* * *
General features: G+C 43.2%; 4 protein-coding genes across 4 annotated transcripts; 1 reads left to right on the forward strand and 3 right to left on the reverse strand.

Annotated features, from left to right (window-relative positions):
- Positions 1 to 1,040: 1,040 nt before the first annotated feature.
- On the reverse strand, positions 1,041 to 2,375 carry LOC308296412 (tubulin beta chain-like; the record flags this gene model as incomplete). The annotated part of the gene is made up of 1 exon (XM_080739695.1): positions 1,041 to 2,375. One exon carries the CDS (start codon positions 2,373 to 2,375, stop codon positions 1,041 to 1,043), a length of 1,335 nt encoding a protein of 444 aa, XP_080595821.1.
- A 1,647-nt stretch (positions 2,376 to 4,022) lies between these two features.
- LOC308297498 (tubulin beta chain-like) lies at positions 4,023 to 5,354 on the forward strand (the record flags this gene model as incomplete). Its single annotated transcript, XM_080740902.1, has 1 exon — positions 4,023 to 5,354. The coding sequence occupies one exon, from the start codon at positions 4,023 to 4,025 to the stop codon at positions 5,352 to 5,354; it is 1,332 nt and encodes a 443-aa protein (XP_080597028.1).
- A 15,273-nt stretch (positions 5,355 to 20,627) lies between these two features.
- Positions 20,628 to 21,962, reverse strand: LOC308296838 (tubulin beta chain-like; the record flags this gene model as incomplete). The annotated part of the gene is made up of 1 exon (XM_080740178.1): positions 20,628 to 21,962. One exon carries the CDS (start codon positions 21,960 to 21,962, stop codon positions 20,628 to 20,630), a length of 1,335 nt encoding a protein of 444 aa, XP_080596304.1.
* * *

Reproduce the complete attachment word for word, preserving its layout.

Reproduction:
General features: G+C 43.2%; 4 protein-coding genes across 4 annotated transcripts; 1 reads left to right on the forward strand and 3 right to left on the reverse strand.

Annotated features, from left to right (window-relative positions):
- Positions 1 to 1,040: 1,040 nt before the first annotated feature.
- On the reverse strand, positions 1,041 to 2,375 carry LOC308296412 (tubulin beta chain-like; the record flags this gene model as incomplete). The annotated part of the gene is made up of 1 exon (XM_080739695.1): positions 1,041 to 2,375. One exon carries the CDS (start codon positions 2,373 to 2,375, stop codon positions 1,041 to 1,043), a length of 1,335 nt encoding a protein of 444 aa, XP_080595821.1.
- A 1,647-nt stretch (positions 2,376 to 4,022) lies between these two features.
- LOC308297498 (tubulin beta chain-like) lies at positions 4,023 to 5,354 on the forward strand (the record flags this gene model as incomplete). Its single annotated transcript, XM_080740902.1, has 1 exon — positions 4,023 to 5,354. The coding sequence occupies one exon, from the start codon at positions 4,023 to 4,025 to the stop codon at positions 5,352 to 5,354; it is 1,332 nt and encodes a 443-aa protein (XP_080597028.1).
- A 15,273-nt stretch (positions 5,355 to 20,627) lies between these two features.
- Positions 20,628 to 21,962, reverse strand: LOC308296838 (tubulin beta chain-like; the record flags this gene model as incomplete). The annotated part of the gene is made up of 1 exon (XM_080740178.1): positions 20,628 to 21,962. One exon carries the CDS (start codon positions 21,960 to 21,962, stop codon positions 20,628 to 20,630), a length of 1,335 nt encoding a protein of 444 aa, XP_080596304.1.